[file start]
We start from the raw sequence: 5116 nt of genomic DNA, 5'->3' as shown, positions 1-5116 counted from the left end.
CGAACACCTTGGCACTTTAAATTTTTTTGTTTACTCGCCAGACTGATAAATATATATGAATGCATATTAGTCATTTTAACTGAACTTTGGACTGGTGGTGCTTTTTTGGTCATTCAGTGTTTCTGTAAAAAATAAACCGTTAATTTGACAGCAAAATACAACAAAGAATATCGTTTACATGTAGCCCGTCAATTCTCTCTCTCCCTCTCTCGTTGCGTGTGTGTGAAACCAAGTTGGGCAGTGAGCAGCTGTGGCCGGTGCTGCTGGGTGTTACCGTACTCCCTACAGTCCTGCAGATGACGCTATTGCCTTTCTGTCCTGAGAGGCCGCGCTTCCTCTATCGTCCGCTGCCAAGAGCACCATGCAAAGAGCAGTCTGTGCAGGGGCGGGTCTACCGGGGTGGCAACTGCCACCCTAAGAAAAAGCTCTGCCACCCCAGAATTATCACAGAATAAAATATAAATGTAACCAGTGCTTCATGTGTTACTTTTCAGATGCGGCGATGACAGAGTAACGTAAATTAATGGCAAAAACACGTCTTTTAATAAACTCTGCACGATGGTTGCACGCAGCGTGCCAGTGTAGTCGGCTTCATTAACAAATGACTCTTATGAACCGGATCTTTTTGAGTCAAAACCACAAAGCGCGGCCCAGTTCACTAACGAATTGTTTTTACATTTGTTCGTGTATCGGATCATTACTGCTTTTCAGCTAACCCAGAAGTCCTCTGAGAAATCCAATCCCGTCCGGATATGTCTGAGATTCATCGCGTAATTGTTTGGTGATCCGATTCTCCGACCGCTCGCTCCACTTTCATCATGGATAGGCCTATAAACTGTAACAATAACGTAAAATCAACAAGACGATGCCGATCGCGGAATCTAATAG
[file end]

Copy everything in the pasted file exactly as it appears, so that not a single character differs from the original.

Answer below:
We start from the raw sequence: 5116 nt of genomic DNA, 5'->3' as shown, positions 1-5116 counted from the left end.
CGAACACCTTGGCACTTTAAATTTTTTTGTTTACTCGCCAGACTGATAAATATATATGAATGCATATTAGTCATTTTAACTGAACTTTGGACTGGTGGTGCTTTTTTGGTCATTCAGTGTTTCTGTAAAAAATAAACCGTTAATTTGACAGCAAAATACAACAAAGAATATCGTTTACATGTAGCCCGTCAATTCTCTCTCTCCCTCTCTCGTTGCGTGTGTGTGAAACCAAGTTGGGCAGTGAGCAGCTGTGGCCGGTGCTGCTGGGTGTTACCGTACTCCCTACAGTCCTGCAGATGACGCTATTGCCTTTCTGTCCTGAGAGGCCGCGCTTCCTCTATCGTCCGCTGCCAAGAGCACCATGCAAAGAGCAGTCTGTGCAGGGGCGGGTCTACCGGGGTGGCAACTGCCACCCTAAGAAAAAGCTCTGCCACCCCAGAATTATCACAGAATAAAATATAAATGTAACCAGTGCTTCATGTGTTACTTTTCAGATGCGGCGATGACAGAGTAACGTAAATTAATGGCAAAAACACGTCTTTTAATAAACTCTGCACGATGGTTGCACGCAGCGTGCCAGTGTAGTCGGCTTCATTAACAAATGACTCTTATGAACCGGATCTTTTTGAGTCAAAACCACAAAGCGCGGCCCAGTTCACTAACGAATTGTTTTTACATTTGTTCGTGTATCGGATCATTACTGCTTTTCAGCTAACCCAGAAGTCCTCTGAGAAATCCAATCCCGTCCGGATATGTCTGAGATTCATCGCGTAATTGTTTGGTGATCCGATTCTCCGACCGCTCGCTCCACTTTCATCATGGATAGGCCTATAAACTGTAACAATAACGTAAAATCAACAAGACGATGCCGATCGCGGAATCTAATAG